Deciding to travel to beautiful Burma, check out these interesting article:
How to Say Hello in Hong Kong
Hong Kong has two official languages, English and Cantonese. As you well know, or we would hope you do, the most common greetings are English is hello, hi or hey. It matters little if you’re talking to an English speaker or Cantonese speaker saying hello in Hong Kong is perfectly acceptable.
As we mentioned above the word for hello in Cantonese is ‘Nǐn hǎo’. There are many Cantonese speakers in Hong Kong but as a tourist the majority of people you will come across will be able to speak English to a high level.
So that covers most of the Asian countries that are popular tourist designations. Now it’s time to learn how to say hello to your fellow travellers! Not only is this polite but also makes you seem more worldly and even better travelled!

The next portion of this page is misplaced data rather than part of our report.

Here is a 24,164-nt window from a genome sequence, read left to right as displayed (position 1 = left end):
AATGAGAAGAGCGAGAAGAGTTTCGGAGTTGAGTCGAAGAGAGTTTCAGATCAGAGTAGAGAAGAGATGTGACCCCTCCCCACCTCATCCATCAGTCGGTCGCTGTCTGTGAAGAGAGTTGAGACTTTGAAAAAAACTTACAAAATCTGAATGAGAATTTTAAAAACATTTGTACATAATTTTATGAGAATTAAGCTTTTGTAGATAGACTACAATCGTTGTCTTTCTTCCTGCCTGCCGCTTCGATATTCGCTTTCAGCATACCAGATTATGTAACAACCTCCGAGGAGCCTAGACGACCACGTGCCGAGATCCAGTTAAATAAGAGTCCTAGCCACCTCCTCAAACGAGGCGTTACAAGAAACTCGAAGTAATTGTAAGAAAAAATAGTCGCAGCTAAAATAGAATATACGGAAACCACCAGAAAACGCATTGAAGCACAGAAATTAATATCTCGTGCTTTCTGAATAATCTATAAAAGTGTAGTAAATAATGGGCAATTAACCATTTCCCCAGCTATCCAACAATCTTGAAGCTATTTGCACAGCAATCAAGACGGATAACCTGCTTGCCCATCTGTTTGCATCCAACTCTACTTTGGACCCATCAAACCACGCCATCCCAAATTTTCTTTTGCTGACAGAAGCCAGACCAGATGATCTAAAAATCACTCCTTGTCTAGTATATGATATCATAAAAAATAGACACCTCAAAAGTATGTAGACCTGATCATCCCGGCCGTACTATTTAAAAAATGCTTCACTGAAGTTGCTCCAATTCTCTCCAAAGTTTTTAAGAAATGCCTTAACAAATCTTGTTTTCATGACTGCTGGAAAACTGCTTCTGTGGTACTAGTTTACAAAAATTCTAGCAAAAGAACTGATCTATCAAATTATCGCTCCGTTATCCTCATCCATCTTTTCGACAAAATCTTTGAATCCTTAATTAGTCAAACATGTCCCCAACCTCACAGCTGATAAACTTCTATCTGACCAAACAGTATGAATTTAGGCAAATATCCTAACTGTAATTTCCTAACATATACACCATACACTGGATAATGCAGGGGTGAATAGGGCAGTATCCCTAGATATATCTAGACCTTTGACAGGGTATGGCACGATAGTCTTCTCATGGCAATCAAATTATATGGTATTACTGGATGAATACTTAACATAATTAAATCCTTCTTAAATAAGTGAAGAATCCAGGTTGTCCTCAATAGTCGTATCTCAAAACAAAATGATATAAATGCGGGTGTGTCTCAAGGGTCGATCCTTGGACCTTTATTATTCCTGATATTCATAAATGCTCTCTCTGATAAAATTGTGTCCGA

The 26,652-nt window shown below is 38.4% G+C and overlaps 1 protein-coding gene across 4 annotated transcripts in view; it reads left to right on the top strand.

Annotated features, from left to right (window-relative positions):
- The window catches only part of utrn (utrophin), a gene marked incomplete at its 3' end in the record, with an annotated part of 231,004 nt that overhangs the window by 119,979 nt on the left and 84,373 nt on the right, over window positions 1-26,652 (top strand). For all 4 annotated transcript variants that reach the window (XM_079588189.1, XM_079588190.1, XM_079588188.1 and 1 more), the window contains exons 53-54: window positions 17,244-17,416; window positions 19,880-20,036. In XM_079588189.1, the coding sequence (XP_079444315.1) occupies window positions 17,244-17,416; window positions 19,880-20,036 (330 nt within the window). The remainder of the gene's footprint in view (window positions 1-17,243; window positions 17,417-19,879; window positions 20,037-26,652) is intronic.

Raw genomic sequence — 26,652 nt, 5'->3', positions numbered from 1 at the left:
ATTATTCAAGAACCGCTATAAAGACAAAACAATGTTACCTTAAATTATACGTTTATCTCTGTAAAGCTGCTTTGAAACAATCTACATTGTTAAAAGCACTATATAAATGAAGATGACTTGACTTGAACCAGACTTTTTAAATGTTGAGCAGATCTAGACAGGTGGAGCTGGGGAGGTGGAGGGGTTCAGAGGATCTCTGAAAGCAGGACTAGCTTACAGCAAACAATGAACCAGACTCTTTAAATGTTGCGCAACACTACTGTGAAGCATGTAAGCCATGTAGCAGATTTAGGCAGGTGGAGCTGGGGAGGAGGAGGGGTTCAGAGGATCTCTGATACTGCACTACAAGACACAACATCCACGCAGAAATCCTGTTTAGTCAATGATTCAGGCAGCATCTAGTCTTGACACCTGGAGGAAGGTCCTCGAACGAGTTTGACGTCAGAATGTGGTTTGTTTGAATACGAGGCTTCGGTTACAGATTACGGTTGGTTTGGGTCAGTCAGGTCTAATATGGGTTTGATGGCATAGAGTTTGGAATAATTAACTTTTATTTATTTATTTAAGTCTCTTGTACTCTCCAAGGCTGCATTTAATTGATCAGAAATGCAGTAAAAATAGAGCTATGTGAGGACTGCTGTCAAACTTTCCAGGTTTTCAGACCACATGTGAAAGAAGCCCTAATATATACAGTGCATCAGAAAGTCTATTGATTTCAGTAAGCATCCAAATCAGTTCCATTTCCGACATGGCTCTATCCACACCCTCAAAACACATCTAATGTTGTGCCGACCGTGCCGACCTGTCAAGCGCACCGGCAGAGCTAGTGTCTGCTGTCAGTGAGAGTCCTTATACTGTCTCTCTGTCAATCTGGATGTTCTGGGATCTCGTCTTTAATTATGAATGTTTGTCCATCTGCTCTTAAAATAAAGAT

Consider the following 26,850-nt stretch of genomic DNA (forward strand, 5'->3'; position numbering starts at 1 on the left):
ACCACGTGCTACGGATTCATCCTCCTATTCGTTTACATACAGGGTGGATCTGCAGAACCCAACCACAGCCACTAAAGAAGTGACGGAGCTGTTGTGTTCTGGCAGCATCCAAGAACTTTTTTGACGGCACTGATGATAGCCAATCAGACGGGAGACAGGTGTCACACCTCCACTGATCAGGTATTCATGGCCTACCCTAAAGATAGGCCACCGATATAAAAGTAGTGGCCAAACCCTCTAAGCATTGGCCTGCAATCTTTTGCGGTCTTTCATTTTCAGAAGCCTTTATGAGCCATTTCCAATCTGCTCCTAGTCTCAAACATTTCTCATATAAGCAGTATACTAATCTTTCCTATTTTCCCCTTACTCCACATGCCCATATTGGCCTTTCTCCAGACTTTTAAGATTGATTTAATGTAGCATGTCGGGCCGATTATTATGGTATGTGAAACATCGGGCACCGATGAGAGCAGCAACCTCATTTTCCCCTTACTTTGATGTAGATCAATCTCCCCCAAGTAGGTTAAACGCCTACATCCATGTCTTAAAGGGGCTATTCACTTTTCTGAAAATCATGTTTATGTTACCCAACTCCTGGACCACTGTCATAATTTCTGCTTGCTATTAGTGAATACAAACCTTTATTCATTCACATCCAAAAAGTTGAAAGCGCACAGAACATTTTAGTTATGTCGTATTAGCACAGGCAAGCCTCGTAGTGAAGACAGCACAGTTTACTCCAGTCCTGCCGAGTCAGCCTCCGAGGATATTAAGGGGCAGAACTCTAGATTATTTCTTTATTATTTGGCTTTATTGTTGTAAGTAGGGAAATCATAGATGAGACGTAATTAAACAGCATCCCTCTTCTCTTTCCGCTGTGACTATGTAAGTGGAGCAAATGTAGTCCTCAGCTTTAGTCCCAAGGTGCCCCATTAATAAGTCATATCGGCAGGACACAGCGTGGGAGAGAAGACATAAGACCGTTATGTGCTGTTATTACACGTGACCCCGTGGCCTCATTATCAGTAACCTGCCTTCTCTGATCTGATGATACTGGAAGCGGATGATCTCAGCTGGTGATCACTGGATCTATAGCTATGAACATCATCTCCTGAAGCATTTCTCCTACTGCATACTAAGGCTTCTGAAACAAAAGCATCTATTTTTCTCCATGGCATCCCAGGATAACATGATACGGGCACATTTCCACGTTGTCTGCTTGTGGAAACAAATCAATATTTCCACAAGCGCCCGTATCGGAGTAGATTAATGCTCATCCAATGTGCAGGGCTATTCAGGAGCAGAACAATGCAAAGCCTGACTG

How to Say Hello in Greek
Do you know how to say hello in Greek? No? Well, now is as good of a time as ever to learn! To say hello in the Greek language you say ‘Chaírete’. Although the Greek language has its own alphabet it is easy to spell their words phonetically using the latin alphabet.
The Greeks have a tendency to be informal the majority of the time, even when meeting new people and as such you may find yourself being greeted with a ‘Yassou’ rather than ‘chaíete’. ‘Yassou’ is pronounced ‘yahh-soo’, really very easy!
How to Say Hello in Spanish
We’re sure you already know this! Spanish is one of the three most widely spoken languages in the world. Even children get taught a little Spanish from a very early age by watching TV programmes like Dora the Explorer.
You’ve had enough time now, can’t remember?! To say hello in Spanish you say ‘hola!’.